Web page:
Post #466201
Posted Friday, March 7, 2008 4:13 PM


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The assembly (dll) just calculates the companies holidays.


Curious... did you know that a T-SQL function will likely run just as fast here and a properly formed Calendar table will out stripe both? And neither will cause the problems you're currently experiencing?


--Jeff Moden
"RBAR is pronounced "ree-bar" and is a "Modenism" for "Row-By-Agonizing-Row".

First step towards the paradigm shift of writing Set Based code:
Stop thinking about what you want to do to a row... think, instead, of what you want to do to a column."

(play on words) "Just because you CAN do something in T-SQL, doesn't mean you SHOULDN'T." --22 Aug 2013

Helpful Links:
How to post code problems
How to post performance problems
Post #466202
Posted Sunday, March 9, 2008 7:35 PM
Grasshopper

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The function automatically calculates the holiday's such as Easter, Memorial Day, etc.
Post #466449
Posted Sunday, March 9, 2008 9:50 PM


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Are you happy with the performance?


--Jeff Moden
"RBAR is pronounced "ree-bar" and is a "Modenism" for "Row-By-Agonizing-Row".

First step towards the paradigm shift of writing Set Based code:
Stop thinking about what you want to do to a row... think, instead, of what you want to do to a column."

(play on words) "Just because you CAN do something in T-SQL, doesn't mean you SHOULDN'T." --22 Aug 2013

Helpful Links:
How to post code problems
How to post performance problems
Post #466465
Posted Monday, March 10, 2008 7:05 AM
Grasshopper

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I was when it was working. There really wasn't a noticeable slow down. But there are only approximately 300-500 records at any given time.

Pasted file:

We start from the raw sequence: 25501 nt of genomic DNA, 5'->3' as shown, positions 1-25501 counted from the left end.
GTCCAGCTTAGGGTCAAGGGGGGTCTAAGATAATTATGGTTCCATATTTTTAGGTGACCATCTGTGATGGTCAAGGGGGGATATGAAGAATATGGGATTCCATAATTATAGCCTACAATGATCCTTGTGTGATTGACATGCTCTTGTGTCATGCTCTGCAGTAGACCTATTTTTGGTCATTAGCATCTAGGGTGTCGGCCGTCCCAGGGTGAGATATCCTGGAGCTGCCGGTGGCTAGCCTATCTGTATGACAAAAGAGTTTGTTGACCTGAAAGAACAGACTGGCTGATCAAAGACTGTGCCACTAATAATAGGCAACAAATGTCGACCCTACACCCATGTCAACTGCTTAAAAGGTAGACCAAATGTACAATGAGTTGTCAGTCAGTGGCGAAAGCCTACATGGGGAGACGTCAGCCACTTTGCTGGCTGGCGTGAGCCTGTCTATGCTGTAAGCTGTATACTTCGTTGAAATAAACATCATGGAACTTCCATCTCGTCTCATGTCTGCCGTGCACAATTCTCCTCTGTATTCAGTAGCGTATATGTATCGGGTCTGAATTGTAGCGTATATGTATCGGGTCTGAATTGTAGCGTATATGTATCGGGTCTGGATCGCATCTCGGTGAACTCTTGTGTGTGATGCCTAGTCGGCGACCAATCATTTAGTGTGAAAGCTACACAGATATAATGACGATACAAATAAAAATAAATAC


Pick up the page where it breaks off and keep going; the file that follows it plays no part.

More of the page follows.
Post #466645
Posted Monday, March 10, 2008 8:07 AM
Grasshopper

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Matt,
Rebooting the server fixed it. How can I test for a memory leak on the server? This was the first assembly on the server, but it was not in production. I don't see how it could cause a memory leak. There are no resources that need to be disposed. It just calculates dates.
Post #466684
Posted Monday, March 10, 2008 8:12 PM


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Would be a heck of a lot faster if you used a holiday table or, better yet, a calendar table.

--Jeff Moden
"RBAR is pronounced "ree-bar" and is a "Modenism" for "Row-By-Agonizing-Row".

First step towards the paradigm shift of writing Set Based code:
Stop thinking about what you want to do to a row... think, instead, of what you want to do to a column."

(play on words) "Just because you CAN do something in T-SQL, doesn't mean you SHOULDN'T." --22 Aug 2013

Helpful Links:
How to post code problems
How to post performance problems
Post #467096